Some examples of like-kind property are:

Improved real estate for unimproved real estate.
A leasehold of a fee with 30 years or more to run for real estate. For this purpose, optional renewal periods may be added to the initial term of the lease. See Sale-Leasebacks as Exchanges in Topic 11.
A fee interest in unimproved land for a fee interest in unimproved property subject to long-term income producing condominium leases.
A perpetual water right treated as real property under local law for a fee interest in land.
Timberlands differing in quality and quantity of timber.
Timberland, with a reservation of timber cutting rights, for timberland.
A remainder interest in farmland for a remainder interest in another parcel of farmland.
Farm land belonging to an incompetent for other farm land, even though the exchange took the form of a cash sale and purchase because it involved an incompetent and local law permitted no exchanges by guardians. [v]

In LTR 9851039, the Internal Revenue Service rules that the exchange of an agricultural conservation easement for a farm property qualifies as a tax-free exchange under Section 1031(a). The IRS said a parcel of property was of like-kind when exchanged for a remainder interest in a parcel of property. The parties to the exchange were a trust and a corporation. The corporation had one class of stock. The trust owned most of the shares. The adult son of the trustor owned the rest. The corporation owned a parcel of land that it held as income producing rental property. The trust owned a parcel of property also held as income producing property.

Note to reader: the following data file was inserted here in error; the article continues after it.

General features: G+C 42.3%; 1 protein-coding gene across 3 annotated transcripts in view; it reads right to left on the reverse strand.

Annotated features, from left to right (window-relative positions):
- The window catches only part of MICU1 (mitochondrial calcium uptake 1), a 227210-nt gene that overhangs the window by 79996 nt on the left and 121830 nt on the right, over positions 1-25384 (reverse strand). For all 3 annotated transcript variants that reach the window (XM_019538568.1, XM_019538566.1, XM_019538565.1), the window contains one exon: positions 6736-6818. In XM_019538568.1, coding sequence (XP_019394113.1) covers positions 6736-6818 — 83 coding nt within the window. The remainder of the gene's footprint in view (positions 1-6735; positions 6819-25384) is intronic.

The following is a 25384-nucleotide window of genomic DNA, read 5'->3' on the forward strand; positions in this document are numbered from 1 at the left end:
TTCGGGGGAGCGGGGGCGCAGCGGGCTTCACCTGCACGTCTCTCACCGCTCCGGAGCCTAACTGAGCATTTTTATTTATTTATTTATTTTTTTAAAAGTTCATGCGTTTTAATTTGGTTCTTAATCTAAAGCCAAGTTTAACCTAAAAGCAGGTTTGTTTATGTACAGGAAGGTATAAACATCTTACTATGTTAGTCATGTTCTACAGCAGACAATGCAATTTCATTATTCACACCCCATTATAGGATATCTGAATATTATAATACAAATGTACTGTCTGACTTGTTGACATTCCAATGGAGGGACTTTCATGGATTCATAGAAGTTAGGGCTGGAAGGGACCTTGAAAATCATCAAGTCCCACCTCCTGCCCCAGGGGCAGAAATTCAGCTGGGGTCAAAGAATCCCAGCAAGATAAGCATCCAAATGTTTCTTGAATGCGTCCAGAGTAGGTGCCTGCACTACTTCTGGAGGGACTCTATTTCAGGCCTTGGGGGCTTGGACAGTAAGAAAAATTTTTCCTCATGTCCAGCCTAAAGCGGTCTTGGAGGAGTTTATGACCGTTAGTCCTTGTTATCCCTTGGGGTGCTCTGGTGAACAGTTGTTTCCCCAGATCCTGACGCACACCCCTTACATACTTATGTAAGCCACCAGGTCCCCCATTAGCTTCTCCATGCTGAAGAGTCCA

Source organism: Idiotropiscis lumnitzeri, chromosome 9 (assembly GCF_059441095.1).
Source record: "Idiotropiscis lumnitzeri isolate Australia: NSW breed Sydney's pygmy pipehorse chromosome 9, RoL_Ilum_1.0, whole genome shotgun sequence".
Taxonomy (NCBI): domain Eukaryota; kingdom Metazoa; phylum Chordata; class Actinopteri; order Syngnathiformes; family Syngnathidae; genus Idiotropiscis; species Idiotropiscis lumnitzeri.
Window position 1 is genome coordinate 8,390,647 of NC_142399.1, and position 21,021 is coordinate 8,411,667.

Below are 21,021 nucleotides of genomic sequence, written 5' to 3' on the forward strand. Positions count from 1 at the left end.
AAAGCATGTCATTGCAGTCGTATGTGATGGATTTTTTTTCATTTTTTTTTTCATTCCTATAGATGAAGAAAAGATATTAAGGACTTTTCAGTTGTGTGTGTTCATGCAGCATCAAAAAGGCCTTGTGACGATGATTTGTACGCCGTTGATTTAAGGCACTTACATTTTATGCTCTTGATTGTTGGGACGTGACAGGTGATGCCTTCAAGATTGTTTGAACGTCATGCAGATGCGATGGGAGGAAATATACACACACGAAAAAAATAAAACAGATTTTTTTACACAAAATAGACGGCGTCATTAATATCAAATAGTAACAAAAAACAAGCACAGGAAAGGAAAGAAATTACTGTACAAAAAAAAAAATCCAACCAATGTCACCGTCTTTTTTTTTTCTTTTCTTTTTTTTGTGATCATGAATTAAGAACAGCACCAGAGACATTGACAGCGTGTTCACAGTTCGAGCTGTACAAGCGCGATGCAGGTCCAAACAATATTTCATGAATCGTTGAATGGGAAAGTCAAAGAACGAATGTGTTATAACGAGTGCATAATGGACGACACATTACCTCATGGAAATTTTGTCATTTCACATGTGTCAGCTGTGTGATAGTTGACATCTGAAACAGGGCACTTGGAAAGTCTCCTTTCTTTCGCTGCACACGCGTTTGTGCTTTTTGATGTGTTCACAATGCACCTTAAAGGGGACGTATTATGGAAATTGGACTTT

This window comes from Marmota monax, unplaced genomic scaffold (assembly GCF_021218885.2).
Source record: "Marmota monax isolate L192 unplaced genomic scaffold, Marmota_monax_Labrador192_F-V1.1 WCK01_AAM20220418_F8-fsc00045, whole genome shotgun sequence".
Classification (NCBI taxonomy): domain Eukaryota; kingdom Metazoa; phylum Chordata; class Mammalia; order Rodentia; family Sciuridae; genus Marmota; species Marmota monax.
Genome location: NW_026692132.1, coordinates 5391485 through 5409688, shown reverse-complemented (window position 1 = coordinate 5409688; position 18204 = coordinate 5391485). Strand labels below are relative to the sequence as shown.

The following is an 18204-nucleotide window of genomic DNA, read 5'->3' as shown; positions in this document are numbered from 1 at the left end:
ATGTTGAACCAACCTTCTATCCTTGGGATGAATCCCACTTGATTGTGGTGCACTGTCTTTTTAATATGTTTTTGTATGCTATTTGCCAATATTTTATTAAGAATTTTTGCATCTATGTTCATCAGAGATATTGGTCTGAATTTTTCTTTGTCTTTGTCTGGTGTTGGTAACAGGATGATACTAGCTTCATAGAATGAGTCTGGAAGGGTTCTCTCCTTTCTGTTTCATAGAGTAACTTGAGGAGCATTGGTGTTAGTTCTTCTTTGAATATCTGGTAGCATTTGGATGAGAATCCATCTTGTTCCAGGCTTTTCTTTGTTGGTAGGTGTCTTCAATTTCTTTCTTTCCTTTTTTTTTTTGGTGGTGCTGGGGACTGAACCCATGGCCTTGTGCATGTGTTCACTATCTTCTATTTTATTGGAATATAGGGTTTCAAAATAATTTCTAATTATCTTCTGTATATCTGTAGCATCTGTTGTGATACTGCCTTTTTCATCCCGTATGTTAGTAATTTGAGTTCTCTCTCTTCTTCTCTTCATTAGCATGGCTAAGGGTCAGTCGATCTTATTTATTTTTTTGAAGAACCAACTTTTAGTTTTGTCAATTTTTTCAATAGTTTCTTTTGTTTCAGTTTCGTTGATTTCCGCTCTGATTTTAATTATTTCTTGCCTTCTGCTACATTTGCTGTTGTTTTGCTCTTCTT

The trust proposed to convey to corporation the property on which its headquarters was located in exchange for a vested remainder interest in the property owned by the corporation. After the exchange, the corporation would continue to use the property it gets in the exchange in its business.

The trust would hold its interest in the property it gets for investment. It would hold it as an income producing property when it ripens into a possessory interest at the end of a seven-year period. The IRS said the term "like-kind" refers to the nature or character of the property, not to its grade or quality. Therefore, certain factors, such as whether the property is improved or unimproved, are not relevant. The IRS said the nature and character of properties exchanged by the trust and corporation would constitute like-kind property. Because the nonpossessory interest would become a possessory interest and therefore, a fee interest, the rights vested in the parties were substantial.